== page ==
Don Boudreaux, Professor of Economics at George Mason University, made this excellent point earlier today regarding the minimum wage:
You should ask these minimum-wage supporters the following questions: “If government enacts legislation setting the minimum price that people can pay for a new car at $50,000, do you – you confident supporters of government-mandated minimum prices – believe that this legislation will result in people paying $50,000 for the likes of Toyota Corollas and Ford Fiestas? Or do you realize that if government obliges car buyers to pay at least $50,000 for a new vehicle, these buyers will choose to buy no low-end cars and opt (if they buy a new car at all) instead to purchase a new BMW, Lexus, or other luxury model?”
And here’s a follow-up question that you should ask: “Do your answers to the above questions change if the minimum-car-price legislation applies only to high-income people? That is, do you think that merely because an attorney or surgeon earns, say, an annual salary of one million dollars – and, hence, can “afford” to pay $50,000 for a Corolla or Fiesta – that that wealthy car buyer will be prompted by minimum-car-price legislation to fork out $50,000 for the likes of a Corolla or Fiesta, especially given that he or she can buy the likes of a BMW or Lexus for the same money?”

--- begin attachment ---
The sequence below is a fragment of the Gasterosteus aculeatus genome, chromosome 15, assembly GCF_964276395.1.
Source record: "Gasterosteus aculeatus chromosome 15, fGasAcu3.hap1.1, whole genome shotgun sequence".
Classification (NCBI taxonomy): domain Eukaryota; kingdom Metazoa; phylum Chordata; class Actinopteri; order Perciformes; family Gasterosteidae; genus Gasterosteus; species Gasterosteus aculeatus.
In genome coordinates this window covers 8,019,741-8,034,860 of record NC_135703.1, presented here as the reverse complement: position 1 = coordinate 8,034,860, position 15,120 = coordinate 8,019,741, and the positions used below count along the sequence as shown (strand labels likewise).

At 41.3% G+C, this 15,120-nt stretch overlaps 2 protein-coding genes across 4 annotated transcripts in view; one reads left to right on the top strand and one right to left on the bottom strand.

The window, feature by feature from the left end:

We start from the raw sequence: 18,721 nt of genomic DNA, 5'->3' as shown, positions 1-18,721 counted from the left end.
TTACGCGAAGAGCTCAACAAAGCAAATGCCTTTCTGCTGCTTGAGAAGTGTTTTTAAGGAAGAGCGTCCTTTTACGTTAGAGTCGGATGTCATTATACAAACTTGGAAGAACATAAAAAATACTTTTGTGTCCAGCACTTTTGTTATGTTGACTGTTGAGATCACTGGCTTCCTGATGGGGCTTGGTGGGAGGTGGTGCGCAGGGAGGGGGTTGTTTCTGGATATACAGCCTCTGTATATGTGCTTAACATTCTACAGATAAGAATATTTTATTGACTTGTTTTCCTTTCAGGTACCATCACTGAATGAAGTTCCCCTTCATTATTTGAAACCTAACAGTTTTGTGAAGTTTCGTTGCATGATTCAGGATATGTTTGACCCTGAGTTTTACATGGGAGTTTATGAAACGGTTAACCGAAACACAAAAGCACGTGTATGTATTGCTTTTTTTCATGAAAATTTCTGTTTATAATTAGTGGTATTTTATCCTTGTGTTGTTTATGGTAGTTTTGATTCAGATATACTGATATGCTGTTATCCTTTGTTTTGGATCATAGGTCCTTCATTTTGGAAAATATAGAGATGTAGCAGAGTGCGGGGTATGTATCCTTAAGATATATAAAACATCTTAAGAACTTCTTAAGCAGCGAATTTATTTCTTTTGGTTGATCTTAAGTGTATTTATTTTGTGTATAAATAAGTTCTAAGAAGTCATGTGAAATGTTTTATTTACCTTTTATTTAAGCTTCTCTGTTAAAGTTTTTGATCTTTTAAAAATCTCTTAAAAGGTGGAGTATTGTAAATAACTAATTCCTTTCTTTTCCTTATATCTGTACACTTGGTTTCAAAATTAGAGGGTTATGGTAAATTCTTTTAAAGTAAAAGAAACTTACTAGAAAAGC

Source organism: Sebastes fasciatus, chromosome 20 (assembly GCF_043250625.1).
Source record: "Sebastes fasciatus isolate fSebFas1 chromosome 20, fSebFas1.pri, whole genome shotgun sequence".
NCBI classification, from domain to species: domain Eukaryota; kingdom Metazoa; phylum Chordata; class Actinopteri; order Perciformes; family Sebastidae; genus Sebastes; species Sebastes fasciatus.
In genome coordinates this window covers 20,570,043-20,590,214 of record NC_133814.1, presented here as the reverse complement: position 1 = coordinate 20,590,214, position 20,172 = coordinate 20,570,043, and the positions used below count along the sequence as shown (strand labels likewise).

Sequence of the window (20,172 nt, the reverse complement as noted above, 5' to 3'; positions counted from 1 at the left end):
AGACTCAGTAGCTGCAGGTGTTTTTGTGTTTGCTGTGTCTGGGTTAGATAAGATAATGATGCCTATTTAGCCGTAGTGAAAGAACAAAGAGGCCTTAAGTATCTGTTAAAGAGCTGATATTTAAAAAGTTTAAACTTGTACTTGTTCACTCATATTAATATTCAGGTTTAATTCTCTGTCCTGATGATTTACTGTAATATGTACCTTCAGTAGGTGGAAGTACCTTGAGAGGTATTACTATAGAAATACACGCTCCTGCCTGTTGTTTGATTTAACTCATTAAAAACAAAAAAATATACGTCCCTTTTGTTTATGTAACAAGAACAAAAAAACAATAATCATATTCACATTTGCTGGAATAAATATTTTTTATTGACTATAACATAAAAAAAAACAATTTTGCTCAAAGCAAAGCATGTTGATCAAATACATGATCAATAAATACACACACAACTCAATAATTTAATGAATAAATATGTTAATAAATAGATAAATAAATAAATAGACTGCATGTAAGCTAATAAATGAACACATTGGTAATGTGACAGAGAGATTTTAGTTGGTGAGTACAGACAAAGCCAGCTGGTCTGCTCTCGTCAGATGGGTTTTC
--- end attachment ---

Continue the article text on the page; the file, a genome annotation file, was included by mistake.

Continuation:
Unless you find a minimum-wage supporter who can plausibly explain why a legislated minimum price for cars will not reduce the quantity of low-end cars demanded by car buyers, you should be more skeptical of the analytical abilities of those who insist that a higher minimum wage will lead to more take-home pay for low-skilled workers.